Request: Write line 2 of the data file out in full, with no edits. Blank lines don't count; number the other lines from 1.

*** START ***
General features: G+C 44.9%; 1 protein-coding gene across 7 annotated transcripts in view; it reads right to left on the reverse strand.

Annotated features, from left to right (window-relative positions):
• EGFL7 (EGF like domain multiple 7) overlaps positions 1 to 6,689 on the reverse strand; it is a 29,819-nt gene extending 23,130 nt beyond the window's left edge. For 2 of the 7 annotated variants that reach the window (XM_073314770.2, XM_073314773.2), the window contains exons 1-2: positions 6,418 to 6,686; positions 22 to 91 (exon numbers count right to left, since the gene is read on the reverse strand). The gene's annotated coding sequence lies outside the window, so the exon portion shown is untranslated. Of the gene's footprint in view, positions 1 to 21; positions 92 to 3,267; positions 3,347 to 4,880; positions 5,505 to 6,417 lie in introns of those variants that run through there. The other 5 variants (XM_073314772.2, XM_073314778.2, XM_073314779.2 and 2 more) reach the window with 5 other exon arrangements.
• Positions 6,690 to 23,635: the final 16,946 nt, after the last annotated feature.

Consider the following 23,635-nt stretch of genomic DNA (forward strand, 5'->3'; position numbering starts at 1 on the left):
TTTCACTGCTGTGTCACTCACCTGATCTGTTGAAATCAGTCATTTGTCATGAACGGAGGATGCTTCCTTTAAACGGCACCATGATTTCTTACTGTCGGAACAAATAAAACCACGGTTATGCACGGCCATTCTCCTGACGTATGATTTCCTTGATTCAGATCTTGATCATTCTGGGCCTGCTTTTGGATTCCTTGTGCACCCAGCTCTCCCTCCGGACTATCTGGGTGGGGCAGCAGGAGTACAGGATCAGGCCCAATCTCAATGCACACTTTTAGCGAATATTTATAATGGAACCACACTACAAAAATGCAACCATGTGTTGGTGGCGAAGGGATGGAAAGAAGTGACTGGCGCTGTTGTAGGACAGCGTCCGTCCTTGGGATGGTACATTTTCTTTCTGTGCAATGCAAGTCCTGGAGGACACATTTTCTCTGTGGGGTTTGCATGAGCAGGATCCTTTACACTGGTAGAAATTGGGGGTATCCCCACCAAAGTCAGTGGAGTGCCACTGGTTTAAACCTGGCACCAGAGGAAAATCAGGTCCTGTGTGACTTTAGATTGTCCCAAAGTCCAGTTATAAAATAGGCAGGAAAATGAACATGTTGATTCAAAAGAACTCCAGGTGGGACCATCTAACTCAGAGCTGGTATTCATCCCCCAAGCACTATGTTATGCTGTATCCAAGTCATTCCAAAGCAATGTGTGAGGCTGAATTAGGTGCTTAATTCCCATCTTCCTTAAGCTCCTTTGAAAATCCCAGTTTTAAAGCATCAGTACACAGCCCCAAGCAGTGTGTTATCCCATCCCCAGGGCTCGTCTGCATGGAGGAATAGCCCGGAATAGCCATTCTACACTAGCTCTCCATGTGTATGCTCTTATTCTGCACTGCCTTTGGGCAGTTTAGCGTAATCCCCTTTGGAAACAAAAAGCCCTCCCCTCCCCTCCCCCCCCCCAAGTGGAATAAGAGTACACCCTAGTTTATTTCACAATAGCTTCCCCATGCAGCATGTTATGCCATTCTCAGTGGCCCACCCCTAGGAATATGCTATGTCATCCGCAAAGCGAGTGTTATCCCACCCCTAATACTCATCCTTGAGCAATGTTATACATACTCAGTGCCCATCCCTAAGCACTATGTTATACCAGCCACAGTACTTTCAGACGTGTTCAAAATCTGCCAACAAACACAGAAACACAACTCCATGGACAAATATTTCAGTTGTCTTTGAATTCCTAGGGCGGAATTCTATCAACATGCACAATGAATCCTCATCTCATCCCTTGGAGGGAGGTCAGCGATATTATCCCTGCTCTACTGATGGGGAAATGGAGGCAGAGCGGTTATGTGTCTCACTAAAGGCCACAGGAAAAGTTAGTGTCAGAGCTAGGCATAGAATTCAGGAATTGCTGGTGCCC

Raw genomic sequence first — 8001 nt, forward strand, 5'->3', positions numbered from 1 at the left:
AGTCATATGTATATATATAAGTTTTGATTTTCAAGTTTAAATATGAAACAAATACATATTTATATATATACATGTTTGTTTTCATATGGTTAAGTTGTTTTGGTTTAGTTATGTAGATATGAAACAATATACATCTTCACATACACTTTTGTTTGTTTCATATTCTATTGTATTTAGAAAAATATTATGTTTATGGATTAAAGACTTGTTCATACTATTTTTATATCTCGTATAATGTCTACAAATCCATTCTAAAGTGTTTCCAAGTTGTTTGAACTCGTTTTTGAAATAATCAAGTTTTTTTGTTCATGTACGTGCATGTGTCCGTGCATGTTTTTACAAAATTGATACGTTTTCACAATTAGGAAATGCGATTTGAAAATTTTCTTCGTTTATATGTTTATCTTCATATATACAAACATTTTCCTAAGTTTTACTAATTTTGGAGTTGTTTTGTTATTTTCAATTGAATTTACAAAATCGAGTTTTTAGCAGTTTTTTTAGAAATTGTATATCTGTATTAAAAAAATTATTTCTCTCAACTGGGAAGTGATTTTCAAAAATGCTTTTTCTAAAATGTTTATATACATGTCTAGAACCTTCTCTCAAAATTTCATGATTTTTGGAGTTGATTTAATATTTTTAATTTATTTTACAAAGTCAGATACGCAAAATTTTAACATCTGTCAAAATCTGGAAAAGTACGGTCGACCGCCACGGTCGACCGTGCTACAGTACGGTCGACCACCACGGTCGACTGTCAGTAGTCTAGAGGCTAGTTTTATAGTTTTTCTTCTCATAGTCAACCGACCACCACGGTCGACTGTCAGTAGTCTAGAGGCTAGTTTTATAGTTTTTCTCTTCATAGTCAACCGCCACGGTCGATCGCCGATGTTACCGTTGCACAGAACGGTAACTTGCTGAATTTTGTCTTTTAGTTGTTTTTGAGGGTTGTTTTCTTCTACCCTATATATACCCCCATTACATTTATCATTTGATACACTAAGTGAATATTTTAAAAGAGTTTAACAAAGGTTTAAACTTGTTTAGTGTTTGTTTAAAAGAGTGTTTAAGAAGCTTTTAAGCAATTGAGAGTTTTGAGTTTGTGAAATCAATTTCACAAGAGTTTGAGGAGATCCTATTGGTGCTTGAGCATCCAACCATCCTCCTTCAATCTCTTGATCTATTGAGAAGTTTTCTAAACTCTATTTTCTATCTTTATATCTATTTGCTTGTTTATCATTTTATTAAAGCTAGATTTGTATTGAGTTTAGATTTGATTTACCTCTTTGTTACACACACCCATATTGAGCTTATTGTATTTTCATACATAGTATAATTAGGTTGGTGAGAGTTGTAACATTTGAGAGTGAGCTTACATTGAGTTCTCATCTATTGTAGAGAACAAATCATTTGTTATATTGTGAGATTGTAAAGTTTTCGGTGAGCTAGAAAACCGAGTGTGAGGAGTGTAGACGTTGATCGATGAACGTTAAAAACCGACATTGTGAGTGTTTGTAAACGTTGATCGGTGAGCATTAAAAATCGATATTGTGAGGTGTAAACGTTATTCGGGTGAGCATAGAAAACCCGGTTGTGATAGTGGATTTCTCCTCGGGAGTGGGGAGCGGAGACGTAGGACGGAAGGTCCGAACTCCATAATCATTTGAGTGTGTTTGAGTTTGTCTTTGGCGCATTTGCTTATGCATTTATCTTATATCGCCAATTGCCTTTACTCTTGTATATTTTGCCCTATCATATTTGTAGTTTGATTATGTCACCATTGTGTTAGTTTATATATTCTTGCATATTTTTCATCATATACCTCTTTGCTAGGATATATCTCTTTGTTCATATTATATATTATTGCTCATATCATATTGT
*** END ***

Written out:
Annotated features, from left to right (window-relative positions):